- Homeless: More People Live on the Streets Amid Arctic Blasts than Stats ShowPosted 1 month ago
- EXCLUSIVE: Nassau County Taxpayers Secretly Charged Millions For Police Crime Lab ScandalPosted 2 months ago
- LI Parents & Teachers Revolt Against Common CorePosted 3 months ago
- LIRR Massacre Film Resurrects Horror, Hope & Familiar QuestionsPosted 4 months ago
- Natalie Portman: Hometown HeroinePosted 4 months ago
- Jackie O: LI’s First LadyPosted 4 months ago
- Tattoos on Long Island: Four CornersPosted 5 months ago
- One Year Later: Long Islanders Still Suffering from SandyPosted 5 months ago
- Superstorm Sandy Art: Beauty from DevastationPosted 5 months ago
- Is LI Still Due for the Big One? Experts Differ on ‘Storm of the Century’Posted 5 months ago
Sound Smart at a March Party
Yes, this is the rare and expensive Indonesian coffee that can go for $600 a pound and was featured on Oprah. Yes, it is described as having a smooth caramel-like taste. But do you know how it gets that taste? Kopi Luwak comes from coffee berry beans fed to civets, cat-like creatures from Southeast Asia. The animals’ stomach acid enzymes create the beans’ smooth, elite flavor—collected, washed and sold once excreted. To put it bluntly, the expensive coffee is literally crap. If this isn’t enough to make you gag, animal welfare groups have recently reported that the civets used to make the coffee are forced to live in tiny cages and fed a very unhealthy diet. So, if you care about animals and/or don’t care to drink kitty poop, it might be best to just stick with a regular cup of Joe.
ONE FOR THE GIPPER
March Madness had a Third-Place game until 1981. Scheduled to precede the championship game March 30 of that year, both were delayed due to an assassination attempt on President Ronald Reagan. After the president was out of immediate danger, officials resumed the championship game only, and the Third-Place game has been out ever since.
Redheads are more than twice as likely to skip out on the dentist than blondes or brunettes, according to University of Louisville researchers. It’s not because they hate to brush their teeth, either. The scientists discovered that the genetic variant giving them their ginger locks also makes them resistant to local anesthesia. They can require up to 20 percent more than the general population during procedures.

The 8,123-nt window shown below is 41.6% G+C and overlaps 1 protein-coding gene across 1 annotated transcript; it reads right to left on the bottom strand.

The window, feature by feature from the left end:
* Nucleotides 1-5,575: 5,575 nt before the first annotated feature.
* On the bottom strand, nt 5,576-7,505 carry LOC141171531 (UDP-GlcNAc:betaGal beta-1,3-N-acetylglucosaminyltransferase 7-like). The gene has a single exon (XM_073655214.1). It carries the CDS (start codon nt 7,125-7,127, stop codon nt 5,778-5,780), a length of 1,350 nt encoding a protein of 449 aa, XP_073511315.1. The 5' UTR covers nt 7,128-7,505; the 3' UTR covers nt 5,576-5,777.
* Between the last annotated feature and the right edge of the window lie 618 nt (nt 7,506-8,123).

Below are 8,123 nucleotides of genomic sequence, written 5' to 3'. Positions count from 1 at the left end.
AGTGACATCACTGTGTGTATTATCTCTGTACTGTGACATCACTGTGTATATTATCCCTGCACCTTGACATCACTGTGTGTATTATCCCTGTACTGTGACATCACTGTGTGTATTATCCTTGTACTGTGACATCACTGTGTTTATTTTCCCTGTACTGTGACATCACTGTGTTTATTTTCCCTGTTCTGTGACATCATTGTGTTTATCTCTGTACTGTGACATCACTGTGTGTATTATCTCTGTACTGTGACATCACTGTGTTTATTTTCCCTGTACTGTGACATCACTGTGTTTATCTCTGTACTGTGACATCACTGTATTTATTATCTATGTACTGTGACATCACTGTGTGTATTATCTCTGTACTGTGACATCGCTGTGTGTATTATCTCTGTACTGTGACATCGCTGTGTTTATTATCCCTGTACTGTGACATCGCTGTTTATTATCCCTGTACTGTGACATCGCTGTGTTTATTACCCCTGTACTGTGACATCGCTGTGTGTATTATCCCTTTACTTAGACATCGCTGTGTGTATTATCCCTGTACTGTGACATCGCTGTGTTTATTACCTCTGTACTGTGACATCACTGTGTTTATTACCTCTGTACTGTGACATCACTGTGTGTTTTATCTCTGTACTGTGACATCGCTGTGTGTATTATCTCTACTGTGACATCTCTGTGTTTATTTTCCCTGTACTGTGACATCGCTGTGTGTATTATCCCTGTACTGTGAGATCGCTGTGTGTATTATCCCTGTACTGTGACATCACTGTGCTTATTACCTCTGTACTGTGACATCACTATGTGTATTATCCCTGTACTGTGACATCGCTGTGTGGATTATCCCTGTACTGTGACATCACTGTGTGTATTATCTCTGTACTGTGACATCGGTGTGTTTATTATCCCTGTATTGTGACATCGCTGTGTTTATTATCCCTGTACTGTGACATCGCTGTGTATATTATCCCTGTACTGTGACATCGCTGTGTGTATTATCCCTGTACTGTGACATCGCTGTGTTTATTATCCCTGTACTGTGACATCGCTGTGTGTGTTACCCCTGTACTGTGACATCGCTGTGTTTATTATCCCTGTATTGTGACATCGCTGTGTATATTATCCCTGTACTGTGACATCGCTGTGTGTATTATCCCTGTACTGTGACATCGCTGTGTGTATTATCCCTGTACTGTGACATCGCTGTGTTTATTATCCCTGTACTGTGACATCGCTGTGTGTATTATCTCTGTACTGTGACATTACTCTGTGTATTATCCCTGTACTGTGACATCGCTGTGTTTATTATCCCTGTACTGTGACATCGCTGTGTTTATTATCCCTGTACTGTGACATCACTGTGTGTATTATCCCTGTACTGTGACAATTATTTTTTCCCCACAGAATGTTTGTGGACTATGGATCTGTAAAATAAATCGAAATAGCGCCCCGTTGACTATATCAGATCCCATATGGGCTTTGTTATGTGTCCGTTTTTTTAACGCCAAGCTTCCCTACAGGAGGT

Bacteria usually get a bad rap, but scientists at McMaster University in Ontario might be able to boost their reputation. They discovered Delftia acidovorans has the ability to turn ions into gold as part of a self-defense mechanism. Gold ions are toxic if dissolved in water, so when identified by the bacteria, it releases delftibactin A, a protein acting as a shield to turn the ions into gold particles that accumulate outside the cells. While this doesn’t mean you can fish a pair of gold earrings out of a stream any time soon, the research could help identify whether or not a waterway carries the mineral and could someday help dissolve gold from water.
With the latest advances in cinematography it would be natural to assume the contorted, demon-fueled positions actress Ashley Bell twists herself into throughout the Last Exorcism Part 2 are all done by special effects. Surprisingly, that’s not the case. Bell, its lead character, is double-jointed, and performs all the back-bending, terrifying poses herself. During the film’s first installment she sustained a stress fracture to her back from all her twisting and backwards demon-walking. Now that’s dedication to a role.
Japanese scientists hit the awesome jackpot when they recently snapped a picture of Neon Flying Squid sailing more than 100 feet through the air. A team of researchers from Hokkaido University witnessed the long-rumored but never-documented phenomenon while tracking a shoal of about 100 squid in the Northwest Pacific. The creatures propel themselves by shooting a powerful jet of water out of their funnel-like stems. Once airborne, they assume “a highly developed flying posture” allowing them to glide, report the scientists.
While we’re on the topic of the wonders of H2O, a Swedish study uncovered evidence suggesting anti-anxiety medications flushed into rivers affect the fish population. Scientists found traces of prescription drug Oxazepam in the tissues of the perch population and a corresponding change in their behavior. The fish, which usually stay close together for self-defense, became less sociable and less afraid of venturing out on their own. Experts are concerned that the behavioral change could have serious evolutionary consequences and urge sewage treatment plants to begin filtering out the chemicals.